Concord Color Fridays-Show Your Concord Spirit! Wear maroon and gray or your Concord gear on Fridays! Go CU! The Charleston Ballet presents: “PINOCCHIO”, March 25 and 26, Charleston Civic Center Little Theatre, 7:30pm We are offering to your group a ticket discount for 10 or more tickets with the 11 ticket free! You may contact the CB office at 304-342-6541 or visit our website at The Concordian is the place to advertise!

Sisters Fest: March 18 & 19, 2011 Theme: Aloha Sisters Lei Contest Judged on Prettiest and Most Original during the Parade on Saturday Hula Dance Lessons! Limbo Contest and “Minute to Win It” Fun and Games on Saturday afternoon “How Well Do You Know Your Sister” returns emceed by Linda Marrin Appetizer & Dessert Contest PLUS an added prize for Best Themed Food Come experience the new look of Sistersville with its new shopping, restaurants and the historic Wells Inn back in all its glory, with lodging and dining. Get your act together for the Variety Show on Friday night and we were be going to the Gaslight Theatre for that event!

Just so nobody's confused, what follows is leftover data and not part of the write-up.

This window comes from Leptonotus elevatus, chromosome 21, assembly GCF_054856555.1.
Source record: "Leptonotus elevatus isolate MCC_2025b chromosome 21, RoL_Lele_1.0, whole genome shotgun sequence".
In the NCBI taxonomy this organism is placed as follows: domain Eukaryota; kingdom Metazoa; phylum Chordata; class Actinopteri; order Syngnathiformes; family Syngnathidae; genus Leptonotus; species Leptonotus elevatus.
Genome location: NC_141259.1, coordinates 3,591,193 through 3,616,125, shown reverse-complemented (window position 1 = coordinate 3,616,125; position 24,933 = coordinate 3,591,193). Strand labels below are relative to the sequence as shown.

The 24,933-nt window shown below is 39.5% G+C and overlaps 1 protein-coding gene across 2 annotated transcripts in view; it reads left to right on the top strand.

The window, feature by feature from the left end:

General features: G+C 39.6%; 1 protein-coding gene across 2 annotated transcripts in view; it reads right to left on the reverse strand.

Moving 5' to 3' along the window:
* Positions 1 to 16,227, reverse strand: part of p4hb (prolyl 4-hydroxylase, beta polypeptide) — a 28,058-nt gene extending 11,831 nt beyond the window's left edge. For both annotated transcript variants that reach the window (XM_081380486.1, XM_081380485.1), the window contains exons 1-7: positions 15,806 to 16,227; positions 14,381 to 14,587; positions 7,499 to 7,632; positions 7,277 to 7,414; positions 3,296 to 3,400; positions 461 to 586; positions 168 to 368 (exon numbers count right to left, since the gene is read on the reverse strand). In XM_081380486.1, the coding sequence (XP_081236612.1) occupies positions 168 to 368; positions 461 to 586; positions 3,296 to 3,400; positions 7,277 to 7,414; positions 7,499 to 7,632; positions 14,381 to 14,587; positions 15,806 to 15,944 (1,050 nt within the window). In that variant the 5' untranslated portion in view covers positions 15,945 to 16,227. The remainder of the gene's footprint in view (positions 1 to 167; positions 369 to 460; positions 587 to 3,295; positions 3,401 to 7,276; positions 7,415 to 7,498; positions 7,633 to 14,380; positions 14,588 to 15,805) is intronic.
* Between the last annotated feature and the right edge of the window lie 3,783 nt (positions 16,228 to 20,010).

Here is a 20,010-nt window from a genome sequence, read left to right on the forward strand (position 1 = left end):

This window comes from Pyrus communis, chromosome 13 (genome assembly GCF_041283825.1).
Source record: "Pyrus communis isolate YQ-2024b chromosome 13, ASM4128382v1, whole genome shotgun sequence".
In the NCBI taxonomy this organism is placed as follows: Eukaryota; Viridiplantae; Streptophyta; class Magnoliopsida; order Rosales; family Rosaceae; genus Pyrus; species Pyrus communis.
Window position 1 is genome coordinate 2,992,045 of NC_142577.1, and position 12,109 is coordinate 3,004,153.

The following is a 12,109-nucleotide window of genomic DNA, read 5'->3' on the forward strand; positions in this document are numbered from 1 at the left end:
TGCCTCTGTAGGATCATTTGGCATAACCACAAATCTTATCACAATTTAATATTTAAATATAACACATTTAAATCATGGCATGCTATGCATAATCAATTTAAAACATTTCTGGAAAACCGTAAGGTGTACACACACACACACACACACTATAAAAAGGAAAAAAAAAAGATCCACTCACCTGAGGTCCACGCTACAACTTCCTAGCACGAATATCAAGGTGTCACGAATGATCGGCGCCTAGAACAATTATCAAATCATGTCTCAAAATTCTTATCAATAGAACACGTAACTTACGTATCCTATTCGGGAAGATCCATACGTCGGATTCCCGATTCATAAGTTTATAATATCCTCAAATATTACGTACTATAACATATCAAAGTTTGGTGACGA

March 16, 2011 Page 3

Fund-raising efforts for Japan underway at CU

Press Release

Athens, W.Va. Concord University’s International Initiatives Council is spearheading fundraising efforts in response to the recent earthquake and tsunami in Japan. The committee is composed of faculty and staff representatives. Containers for cash and check donations are being placed in the Jerry L. Bea-

sley Student Center in the cafeteria and at the welcome center. Checks should be made to the Concord University Foundation with “Japan earthquake” in the memo line and may be deposited at the collection sites or mailed to: Concord University Foundation, P.O. Box 1405, Athens, WV 24712. Concord University’s International Club is also organizing fund-raising activ-

ities. Details will be released when plans are finalized. The Concord University community has several direct ties with Japan. Nearly a dozen of Concord’s international students are from Japan and the University has a growing alumni base there. In the summer of 2010 Concord students and faculty traveled to Japan as part of a study abroad program.